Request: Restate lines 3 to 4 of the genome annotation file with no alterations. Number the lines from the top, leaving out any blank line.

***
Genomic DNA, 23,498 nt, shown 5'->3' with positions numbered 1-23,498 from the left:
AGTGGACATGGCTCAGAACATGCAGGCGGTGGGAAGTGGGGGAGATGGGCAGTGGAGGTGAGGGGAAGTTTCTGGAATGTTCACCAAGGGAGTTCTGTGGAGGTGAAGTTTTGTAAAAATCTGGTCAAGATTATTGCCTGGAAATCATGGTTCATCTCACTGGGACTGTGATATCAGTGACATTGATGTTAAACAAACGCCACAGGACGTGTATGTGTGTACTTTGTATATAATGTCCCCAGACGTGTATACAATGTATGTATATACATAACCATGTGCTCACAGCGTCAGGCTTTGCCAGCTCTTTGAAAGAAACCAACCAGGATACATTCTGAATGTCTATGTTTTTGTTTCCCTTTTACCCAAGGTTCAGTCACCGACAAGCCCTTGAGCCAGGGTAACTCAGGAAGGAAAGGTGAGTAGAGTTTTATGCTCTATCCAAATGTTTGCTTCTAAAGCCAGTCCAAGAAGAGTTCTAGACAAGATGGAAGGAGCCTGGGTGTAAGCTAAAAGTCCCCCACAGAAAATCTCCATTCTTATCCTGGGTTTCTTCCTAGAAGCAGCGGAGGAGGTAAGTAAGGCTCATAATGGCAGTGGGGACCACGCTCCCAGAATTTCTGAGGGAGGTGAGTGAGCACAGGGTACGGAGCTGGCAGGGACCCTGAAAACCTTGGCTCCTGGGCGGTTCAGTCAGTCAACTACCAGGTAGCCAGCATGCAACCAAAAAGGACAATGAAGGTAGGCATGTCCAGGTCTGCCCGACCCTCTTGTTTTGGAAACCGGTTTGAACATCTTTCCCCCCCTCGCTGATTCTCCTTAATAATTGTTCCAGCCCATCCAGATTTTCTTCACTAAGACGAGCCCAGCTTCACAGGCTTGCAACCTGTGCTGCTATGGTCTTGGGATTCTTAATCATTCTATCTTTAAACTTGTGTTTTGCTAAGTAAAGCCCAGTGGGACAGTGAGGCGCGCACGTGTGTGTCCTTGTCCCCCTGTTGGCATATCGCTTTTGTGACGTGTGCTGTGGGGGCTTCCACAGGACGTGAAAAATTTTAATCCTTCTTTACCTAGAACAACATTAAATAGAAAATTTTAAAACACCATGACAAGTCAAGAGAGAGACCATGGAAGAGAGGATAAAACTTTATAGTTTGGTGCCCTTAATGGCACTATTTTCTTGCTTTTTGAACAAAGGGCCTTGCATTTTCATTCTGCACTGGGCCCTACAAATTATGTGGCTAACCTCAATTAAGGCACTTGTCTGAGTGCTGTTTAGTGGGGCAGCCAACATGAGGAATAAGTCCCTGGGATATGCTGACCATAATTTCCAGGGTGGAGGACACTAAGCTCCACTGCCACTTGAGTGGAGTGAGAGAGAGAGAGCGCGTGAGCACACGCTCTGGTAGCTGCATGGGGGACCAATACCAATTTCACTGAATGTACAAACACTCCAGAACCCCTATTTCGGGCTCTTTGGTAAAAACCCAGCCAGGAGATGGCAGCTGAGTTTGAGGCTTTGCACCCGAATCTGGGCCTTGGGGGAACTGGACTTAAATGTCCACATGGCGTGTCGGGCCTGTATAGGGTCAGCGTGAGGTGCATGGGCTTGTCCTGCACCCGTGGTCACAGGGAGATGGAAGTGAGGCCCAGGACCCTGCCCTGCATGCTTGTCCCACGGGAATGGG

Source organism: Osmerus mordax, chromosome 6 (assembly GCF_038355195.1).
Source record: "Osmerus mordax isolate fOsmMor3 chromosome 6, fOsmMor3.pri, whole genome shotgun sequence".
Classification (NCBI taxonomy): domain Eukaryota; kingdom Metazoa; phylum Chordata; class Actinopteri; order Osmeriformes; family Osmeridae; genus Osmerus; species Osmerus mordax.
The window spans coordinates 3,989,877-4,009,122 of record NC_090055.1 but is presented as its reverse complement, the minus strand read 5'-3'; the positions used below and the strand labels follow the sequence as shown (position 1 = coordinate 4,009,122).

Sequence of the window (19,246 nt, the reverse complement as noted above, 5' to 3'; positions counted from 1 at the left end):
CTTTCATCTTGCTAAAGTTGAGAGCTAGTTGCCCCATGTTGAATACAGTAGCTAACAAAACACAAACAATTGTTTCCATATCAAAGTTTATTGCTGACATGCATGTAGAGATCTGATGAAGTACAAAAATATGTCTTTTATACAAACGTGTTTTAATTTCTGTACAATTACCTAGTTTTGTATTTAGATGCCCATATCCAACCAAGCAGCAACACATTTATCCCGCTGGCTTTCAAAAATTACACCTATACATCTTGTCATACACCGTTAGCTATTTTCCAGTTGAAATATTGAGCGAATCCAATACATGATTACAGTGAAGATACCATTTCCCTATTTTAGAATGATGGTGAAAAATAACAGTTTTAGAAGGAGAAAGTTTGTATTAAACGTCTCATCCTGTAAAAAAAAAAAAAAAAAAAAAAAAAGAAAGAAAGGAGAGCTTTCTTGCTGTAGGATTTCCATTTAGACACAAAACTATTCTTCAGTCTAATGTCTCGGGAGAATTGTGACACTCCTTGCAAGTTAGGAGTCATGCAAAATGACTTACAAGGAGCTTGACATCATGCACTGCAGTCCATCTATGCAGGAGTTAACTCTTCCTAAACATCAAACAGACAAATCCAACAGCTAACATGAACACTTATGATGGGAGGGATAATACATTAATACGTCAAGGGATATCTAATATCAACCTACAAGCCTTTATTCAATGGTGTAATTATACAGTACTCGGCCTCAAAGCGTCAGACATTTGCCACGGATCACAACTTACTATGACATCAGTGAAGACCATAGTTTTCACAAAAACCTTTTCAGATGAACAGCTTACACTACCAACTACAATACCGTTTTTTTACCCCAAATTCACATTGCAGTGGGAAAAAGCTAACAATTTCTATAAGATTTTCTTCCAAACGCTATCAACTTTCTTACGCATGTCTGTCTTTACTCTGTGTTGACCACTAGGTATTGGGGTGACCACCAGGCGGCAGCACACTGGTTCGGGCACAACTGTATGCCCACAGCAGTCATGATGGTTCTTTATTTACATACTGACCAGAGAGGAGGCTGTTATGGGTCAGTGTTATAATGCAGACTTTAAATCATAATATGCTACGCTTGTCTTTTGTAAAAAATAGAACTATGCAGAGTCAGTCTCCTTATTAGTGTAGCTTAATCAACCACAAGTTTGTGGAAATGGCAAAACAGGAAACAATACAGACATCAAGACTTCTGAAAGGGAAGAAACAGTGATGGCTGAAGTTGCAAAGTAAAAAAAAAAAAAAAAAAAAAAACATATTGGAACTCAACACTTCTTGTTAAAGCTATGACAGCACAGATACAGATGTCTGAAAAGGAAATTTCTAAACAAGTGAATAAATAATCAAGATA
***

Source organism: Osmerus mordax, chromosome 6 (assembly GCF_038355195.1).
Source record: "Osmerus mordax isolate fOsmMor3 chromosome 6, fOsmMor3.pri, whole genome shotgun sequence".